Apart from the politicians and political newspaper writers, the people of the South, and of the country at large, have regarded the whole California turmoil as rather much of a tempest in a teapot. The typical attitude of thinking people is thus expressed by the Memphis Commercial Appeal:

"The tongue of Congressman Sisson and the pen of John Temple Graves are strong for war. 

"Of course Mr. Sisson doesn't find it necessary to be thoroughly acquainted with the details of all the treaties between the United States and Japan and the other features of the Japanese question.

"The Jap is a little off color and Mr. Sisson is for war at any price.

"More people are returning from California to Japan every year than come. There are not now more than 30,000 Japanese in the State of California.

"The California people sell land to the Japs. Mr. Sisson ought to advocate lynching for any California white man who sells his land to Japanese.

"There are problems in Mississippi and other States in the South which may not afford as much opportunity for oratory as the Japanese question, but if Mr. Sisson and other members of Congress from these parts would study those problems and try to bring about their solution, they might begin to earn the $7,500 a year salary that they get."


One field for new efforts of Congressmen is disclosed by a recent investigation of a convict camp in Mississippi in which was conducted by a committee appointed by the Green County prison board. Miss Ada L. Roussan, a member of the committee, writes editorially in her paper, the Osceola Times, of one feature of the civilization which Vardaman is striving to preserve:

"A short while ago a man and his wife, white people, and strangers, lived on the river. The man became sick, they were without money, food or medicine. The  man owned a pistol; the wife brought it to Osceola to try to pawn it. She failed, was arrested for carrying a pistol, tried, found guilty, and had no money to pay her fine, and was send to the convict farm to work it out. She was a clean, decent-looking young woman, about 25 years old. Her husband was arrested also and put in jail. He was sick and Dr. Dunavant attended him. When he was well enough he was given a trial and discharged. He went down to the farm and helped his wife work out her fine.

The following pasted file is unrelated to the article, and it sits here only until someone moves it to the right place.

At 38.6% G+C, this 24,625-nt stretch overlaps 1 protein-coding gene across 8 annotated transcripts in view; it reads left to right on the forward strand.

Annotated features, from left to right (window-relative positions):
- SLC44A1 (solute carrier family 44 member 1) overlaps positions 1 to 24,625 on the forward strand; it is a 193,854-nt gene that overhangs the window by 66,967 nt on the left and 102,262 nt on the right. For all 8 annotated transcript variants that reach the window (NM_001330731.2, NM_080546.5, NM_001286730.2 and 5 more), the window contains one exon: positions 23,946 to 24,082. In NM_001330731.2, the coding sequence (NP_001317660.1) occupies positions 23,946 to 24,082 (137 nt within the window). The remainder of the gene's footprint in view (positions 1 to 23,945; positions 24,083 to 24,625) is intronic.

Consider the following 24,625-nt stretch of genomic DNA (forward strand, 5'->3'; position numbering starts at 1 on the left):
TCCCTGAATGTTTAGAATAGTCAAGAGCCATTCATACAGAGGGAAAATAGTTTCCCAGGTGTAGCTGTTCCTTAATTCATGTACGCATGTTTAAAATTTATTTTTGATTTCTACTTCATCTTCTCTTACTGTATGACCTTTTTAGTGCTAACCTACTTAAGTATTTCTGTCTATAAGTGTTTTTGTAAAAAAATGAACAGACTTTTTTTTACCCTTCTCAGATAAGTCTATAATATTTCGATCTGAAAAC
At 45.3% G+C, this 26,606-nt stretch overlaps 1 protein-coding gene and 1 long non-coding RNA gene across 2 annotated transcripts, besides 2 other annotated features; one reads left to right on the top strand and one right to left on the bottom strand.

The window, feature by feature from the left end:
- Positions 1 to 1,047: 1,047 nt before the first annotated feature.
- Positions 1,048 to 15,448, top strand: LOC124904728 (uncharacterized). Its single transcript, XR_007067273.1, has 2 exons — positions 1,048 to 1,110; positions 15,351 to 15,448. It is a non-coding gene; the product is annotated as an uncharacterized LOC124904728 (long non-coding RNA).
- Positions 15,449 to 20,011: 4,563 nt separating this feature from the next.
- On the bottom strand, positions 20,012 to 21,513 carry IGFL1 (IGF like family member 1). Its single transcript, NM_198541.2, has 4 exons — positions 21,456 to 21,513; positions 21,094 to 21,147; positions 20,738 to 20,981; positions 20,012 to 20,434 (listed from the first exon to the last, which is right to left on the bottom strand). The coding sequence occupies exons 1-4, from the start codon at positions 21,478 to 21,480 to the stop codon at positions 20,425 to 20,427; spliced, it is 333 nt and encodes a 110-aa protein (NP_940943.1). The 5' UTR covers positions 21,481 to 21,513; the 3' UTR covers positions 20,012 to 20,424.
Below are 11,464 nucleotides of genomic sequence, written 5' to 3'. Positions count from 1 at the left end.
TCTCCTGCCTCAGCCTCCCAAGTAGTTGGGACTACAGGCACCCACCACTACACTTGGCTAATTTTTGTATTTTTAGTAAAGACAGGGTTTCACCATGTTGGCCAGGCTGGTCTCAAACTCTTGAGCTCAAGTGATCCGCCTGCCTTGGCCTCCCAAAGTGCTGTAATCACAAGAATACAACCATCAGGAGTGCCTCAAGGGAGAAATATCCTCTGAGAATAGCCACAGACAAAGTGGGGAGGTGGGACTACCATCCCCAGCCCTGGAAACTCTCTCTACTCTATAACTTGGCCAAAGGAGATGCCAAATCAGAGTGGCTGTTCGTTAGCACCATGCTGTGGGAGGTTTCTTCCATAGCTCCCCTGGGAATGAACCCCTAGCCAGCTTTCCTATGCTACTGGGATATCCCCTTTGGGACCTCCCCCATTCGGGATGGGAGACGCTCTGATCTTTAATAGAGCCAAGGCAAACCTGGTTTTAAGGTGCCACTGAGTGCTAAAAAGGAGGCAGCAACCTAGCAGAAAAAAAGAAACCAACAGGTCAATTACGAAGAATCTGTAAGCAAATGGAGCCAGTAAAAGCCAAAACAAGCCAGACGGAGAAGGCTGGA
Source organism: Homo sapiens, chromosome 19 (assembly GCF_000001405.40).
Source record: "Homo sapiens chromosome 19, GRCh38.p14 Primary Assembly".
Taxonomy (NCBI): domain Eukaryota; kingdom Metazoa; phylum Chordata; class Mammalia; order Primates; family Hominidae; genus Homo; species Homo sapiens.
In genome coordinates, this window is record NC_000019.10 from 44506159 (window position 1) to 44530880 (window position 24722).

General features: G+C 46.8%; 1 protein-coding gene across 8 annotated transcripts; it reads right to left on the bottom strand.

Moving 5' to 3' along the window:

"While at work the woman in some way provoked the anger of the people in charge and she was cruelly beaten with a strap. As soon as these unfortunate people could work out the woman's fine they came to Osceola. At their request Dr. Dunavant examined the woman's body and he testifies that she was covered with black stripes two inches wide where the lashes had been laid across the tender flesh of her body with the brute force of a fiendish nature.

"Comment is unnecessary.

"This case will come before the courts, but there are other cases where the woman's skin was black that will forever remain untold except in muttered groans and curses."

Part of the committee's report follows: "We make no attempt to convey to you our individual opinion, or elaborate in this report, contenting ourselves with the relation of the absolute facts.

"there were no clothes, shoes or wearing apparel of any kind in the commissary. The food supplies on hand consisted of a few cans of baking powder, a few packages of soda and a few sacks of salt. this constituted all of the food supplies that were visible or could be located by the committee. We were informed that there was absolutely nothing to eat on the place and that a guard by the name of Stuffel and gone to town for food supplies.

"Next we proceeded to visit the stockade. Upon reaching same Bomar informed us that Stuffel had the keys with him and that he could not let us in. We let him know that we were content to wait and proceed to inspect unoccupied quarters, and quarters occupied by the women and trusties that were open. Messrs. Grooms, Spurgin and Adams visited the women's quarter first. We found one bed and one cot. The mattress on the bed was torn and filthy, and we were warned that the handling of the bed clothes would